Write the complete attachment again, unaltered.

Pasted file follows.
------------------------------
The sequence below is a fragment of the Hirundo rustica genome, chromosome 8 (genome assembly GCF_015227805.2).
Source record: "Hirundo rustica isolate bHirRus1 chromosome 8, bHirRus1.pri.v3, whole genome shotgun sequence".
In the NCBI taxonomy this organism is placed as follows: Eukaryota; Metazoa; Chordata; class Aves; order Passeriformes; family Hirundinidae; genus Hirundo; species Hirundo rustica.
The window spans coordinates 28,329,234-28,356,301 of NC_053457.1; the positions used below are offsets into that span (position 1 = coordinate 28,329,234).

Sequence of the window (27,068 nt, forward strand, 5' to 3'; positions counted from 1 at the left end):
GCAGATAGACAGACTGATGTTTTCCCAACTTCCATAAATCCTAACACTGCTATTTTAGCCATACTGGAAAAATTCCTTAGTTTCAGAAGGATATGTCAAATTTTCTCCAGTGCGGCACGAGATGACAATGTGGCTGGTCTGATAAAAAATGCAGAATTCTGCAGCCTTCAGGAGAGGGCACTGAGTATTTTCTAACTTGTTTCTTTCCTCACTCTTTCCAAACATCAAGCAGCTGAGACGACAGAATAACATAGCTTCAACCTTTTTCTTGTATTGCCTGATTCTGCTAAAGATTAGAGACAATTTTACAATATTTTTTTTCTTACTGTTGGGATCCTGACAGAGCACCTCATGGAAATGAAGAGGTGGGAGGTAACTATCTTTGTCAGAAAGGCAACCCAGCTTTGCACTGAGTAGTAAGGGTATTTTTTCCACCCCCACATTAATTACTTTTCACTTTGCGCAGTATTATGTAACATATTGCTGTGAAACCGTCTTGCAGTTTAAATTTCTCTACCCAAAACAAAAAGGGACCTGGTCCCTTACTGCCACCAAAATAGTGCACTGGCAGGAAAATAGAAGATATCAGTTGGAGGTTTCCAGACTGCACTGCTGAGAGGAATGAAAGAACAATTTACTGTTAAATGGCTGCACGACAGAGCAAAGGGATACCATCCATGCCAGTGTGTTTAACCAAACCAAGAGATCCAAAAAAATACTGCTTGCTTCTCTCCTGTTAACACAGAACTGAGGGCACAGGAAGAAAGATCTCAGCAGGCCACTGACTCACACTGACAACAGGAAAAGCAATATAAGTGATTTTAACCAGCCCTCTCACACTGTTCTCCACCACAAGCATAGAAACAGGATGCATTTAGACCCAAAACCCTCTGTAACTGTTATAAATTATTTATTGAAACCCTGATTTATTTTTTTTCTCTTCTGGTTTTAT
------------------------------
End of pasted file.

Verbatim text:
The sequence below is a fragment of the Hirundo rustica genome, chromosome 8 (genome assembly GCF_015227805.2).
Source record: "Hirundo rustica isolate bHirRus1 chromosome 8, bHirRus1.pri.v3, whole genome shotgun sequence".
In the NCBI taxonomy this organism is placed as follows: Eukaryota; Metazoa; Chordata; class Aves; order Passeriformes; family Hirundinidae; genus Hirundo; species Hirundo rustica.
The window spans coordinates 28,329,234-28,356,301 of NC_053457.1; the positions used below are offsets into that span (position 1 = coordinate 28,329,234).

Sequence of the window (27,068 nt, forward strand, 5' to 3'; positions counted from 1 at the left end):
GCAGATAGACAGACTGATGTTTTCCCAACTTCCATAAATCCTAACACTGCTATTTTAGCCATACTGGAAAAATTCCTTAGTTTCAGAAGGATATGTCAAATTTTCTCCAGTGCGGCACGAGATGACAATGTGGCTGGTCTGATAAAAAATGCAGAATTCTGCAGCCTTCAGGAGAGGGCACTGAGTATTTTCTAACTTGTTTCTTTCCTCACTCTTTCCAAACATCAAGCAGCTGAGACGACAGAATAACATAGCTTCAACCTTTTTCTTGTATTGCCTGATTCTGCTAAAGATTAGAGACAATTTTACAATATTTTTTTTCTTACTGTTGGGATCCTGACAGAGCACCTCATGGAAATGAAGAGGTGGGAGGTAACTATCTTTGTCAGAAAGGCAACCCAGCTTTGCACTGAGTAGTAAGGGTATTTTTTCCACCCCCACATTAATTACTTTTCACTTTGCGCAGTATTATGTAACATATTGCTGTGAAACCGTCTTGCAGTTTAAATTTCTCTACCCAAAACAAAAAGGGACCTGGTCCCTTACTGCCACCAAAATAGTGCACTGGCAGGAAAATAGAAGATATCAGTTGGAGGTTTCCAGACTGCACTGCTGAGAGGAATGAAAGAACAATTTACTGTTAAATGGCTGCACGACAGAGCAAAGGGATACCATCCATGCCAGTGTGTTTAACCAAACCAAGAGATCCAAAAAAATACTGCTTGCTTCTCTCCTGTTAACACAGAACTGAGGGCACAGGAAGAAAGATCTCAGCAGGCCACTGACTCACACTGACAACAGGAAAAGCAATATAAGTGATTTTAACCAGCCCTCTCACACTGTTCTCCACCACAAGCATAGAAACAGGATGCATTTAGACCCAAAACCCTCTGTAACTGTTATAAATTATTTATTGAAACCCTGATTTATTTTTTTTCTCTTCTGGTTTTAT